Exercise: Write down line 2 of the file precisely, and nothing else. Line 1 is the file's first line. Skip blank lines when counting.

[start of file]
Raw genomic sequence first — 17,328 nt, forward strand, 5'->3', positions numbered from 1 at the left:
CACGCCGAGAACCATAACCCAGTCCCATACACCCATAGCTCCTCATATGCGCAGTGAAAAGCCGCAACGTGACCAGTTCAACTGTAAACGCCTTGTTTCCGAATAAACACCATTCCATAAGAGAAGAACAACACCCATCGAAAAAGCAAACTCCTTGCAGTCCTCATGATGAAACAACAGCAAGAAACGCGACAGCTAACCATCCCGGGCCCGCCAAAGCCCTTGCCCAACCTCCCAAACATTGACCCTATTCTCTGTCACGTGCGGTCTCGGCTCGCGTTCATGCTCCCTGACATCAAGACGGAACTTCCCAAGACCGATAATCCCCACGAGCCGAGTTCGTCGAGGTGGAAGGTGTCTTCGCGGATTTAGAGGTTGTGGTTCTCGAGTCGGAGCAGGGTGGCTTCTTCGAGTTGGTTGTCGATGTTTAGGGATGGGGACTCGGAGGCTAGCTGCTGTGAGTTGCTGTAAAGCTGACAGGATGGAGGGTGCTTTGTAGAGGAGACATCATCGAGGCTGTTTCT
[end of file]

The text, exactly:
CACGCCGAGAACCATAACCCAGTCCCATACACCCATAGCTCCTCATATGCGCAGTGAAAAGCCGCAACGTGACCAGTTCAACTGTAAACGCCTTGTTTCCGAATAAACACCATTCCATAAGAGAAGAACAACACCCATCGAAAAAGCAAACTCCTTGCAGTCCTCATGATGAAACAACAGCAAGAAACGCGACAGCTAACCATCCCGGGCCCGCCAAAGCCCTTGCCCAACCTCCCAAACATTGACCCTATTCTCTGTCACGTGCGGTCTCGGCTCGCGTTCATGCTCCCTGACATCAAGACGGAACTTCCCAAGACCGATAATCCCCACGAGCCGAGTTCGTCGAGGTGGAAGGTGTCTTCGCGGATTTAGAGGTTGTGGTTCTCGAGTCGGAGCAGGGTGGCTTCTTCGAGTTGGTTGTCGATGTTTAGGGATGGGGACTCGGAGGCTAGCTGCTGTGAGTTGCTGTAAAGCTGACAGGATGGAGGGTGCTTTGTAGAGGAGACATCATCGAGGCTGTTTCT